EIB testing is required to be conducted at least once each training year by authorized headquarters as long as the mission allows. Testing since 1944 has become much more extensive and rates of attainment have ranged widely. The current U.S. Army Infantry School, USAIS Pamphlet 350-6 has been revised to standardize EIB testing.
The EIB train-up and test must be completed within 12 consecutive days. The current test consists of 43 individual tasks. Candidates must demonstrate proficiency in nine different weapons’ tasks/tests, 30 individual tasks conducted under simulated combat conditions, a day & night land navigation test course, physical training test, 12 mile road march in three hours with pack/personal equipment/weapon and qualify expert with the M4 rifle. No retests are allowed on land navigation, PT test (minimum score of 75% in each event), road march and marksmanship. No retests are allowed on the 30 individual skill tests with only two failures authorized. All events are timed. Standards for all task are cross walked with current Infantry series Soldier’s Manual of Common Tasks.
Award Eligibility – A Soldier must be an Army Infantry or Special Forces officer or soldier (11 or 18 MOS field) in the grade of colonel or below, or an Army enlisted Soldier.
See Army Regulation 600-8-22, Military Awards for more awards eligibility information.
The History of the Infantryman Badge CONFIRM http://www.youtube.com/watch?v=RVA2y52ppHI
Infantry Blue Cord
The Infantry Blue Cord is a fourragere in light blue (“Infantry Blue”) worn over the right shoulder and under the right epaulette of a U.S. Army infantryman’s dress blue uniform jacket or Class B shirt. The cord is composed of a series of alternating left and right half knots that are tied around a leader cord to form a “Solomon bar”.
The Infantry Blue Cord is presented to infantryman at the end of their Initial Entry Training. Officers commissioned into the infantry receive their Blue Cords at the end of the 16 week Infantry Basic Officer Leader’s Course (IBOLC). Enlisted infantryman earn their Blue Cords after successfully completing all Infantry Training Brigade requirements required for achieving the infantry MOS by graduating from 16 weeks of Infantry One Station Unit Training (OSUT), or six weeks of Infantry Advanced Individual Training (AIT), all of which are conducted at the U.S. Army Infantry School’s Infantry Training Brigade at Fort Benning, Georgia.
The Infantry Blue Cord is worn by qualified U.S. Army Infantrymen currently assigned to an infantry unit in the Active Army, Army National Guard or Army Reserve. Only those with an Infantry MOS Military Occupational Specialty such as 11A(officers), 11B, 11C, (NOT 11X as this is an “unassigned” position designated for recruits who are contracted into the CMF (Career Management Field) 11 – Infantry). Other 11 series MOS holders (as both their primary and duty MOS) who may wear the cord are Infantrymen assigned to an Infantry slot that is not in an Infantry unit (such as with Infantry assigned to a cavalry unit) if authorized, or Instructors, Drill Sergeants, or Recruiters.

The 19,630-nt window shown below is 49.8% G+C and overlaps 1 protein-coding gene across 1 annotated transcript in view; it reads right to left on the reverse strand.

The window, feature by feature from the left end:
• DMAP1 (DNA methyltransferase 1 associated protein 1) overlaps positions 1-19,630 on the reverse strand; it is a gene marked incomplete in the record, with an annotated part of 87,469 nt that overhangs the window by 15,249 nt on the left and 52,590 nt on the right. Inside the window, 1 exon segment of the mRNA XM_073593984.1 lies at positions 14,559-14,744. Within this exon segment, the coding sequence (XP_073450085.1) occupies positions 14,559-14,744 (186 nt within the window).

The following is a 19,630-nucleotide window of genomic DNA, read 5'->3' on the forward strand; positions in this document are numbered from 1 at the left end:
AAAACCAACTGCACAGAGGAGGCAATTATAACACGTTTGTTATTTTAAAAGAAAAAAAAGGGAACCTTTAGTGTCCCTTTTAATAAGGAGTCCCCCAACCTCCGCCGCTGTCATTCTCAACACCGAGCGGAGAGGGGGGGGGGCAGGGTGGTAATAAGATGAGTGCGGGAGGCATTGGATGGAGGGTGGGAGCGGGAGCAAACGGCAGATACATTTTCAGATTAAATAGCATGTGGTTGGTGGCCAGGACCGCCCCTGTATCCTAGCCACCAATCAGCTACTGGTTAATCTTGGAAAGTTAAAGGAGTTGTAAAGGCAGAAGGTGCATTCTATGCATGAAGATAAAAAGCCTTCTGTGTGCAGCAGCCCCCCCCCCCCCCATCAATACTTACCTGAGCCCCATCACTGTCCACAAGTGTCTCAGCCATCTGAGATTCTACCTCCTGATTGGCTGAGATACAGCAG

Qualified Infantry soldiers who are not assigned to an Infantry unit, to include those who are an 11-series MOS holder transitioning to 18-series MOS, for example, (CMF 18 is the designation for Army Special Forces MOS) may not wear the Infantry Blue Cord or Disks; those assigned to an Infantry unit, may wear the Infantry Blue Cord and Disks until their transition to a non-Infantry unit is complete.
During the Korean War General “Lightning Joe” Collins, Chief of Staff for the Army, asked a group of advisors what could be done to enhance the morale of the fighting Infantryman. It was decided that they would receive special insignia, so that everyone would know that the soldier was an Infantryman who would be fighting on the front lines.
A light-blue cord was created to be worn over the right shoulder of both officers and enlisted men. Also, light-blue plastic disks were issued to be placed behind the metal “crossed rifles” Infantry branch of service insignia disks. The new enhancements were first worn by the 3rd US Infantry Regiment (“The Old Guard”).
The light-blue cord and disks became standard for all Infantrymen in 1952. Although some other service branches adopted colored plastic disks for their branch insignia (e.g., red for Artillery, yellow for Cavalry) the blue shoulder cord is unique to the Infantry.
Today, enlisted graduates of Infantry One Station Unit Training receive their blue cord at the “Turning Blue” ceremony held the day before their Initial Entry Training/OSUT graduation, or graduation from Infantry AIT. Other branches attend a similar ceremony called “Turning Green”, but do not receive a shoulder cord.
Graduates of the Infantry Basic Officer Leaders Course must complete their two week-long final FTX with a 16 mile tactical road march and a mock company attack. Prior to graduation and out-processing, students have their “Blue Cord” ceremony at Freedom Hall where their blue cords are pinned on them by their platoon trainer Captain and NCOs. The staff sergeant or sergeant first class who pins on the blue cord then renders a salute recognizing the lieutenant’s entry into the ranks of the Infantry.
References: AR 670-1, Wear and Appearance of Army Uniforms and Insignia (28–30. Distinctive items authorized for infantry personnel)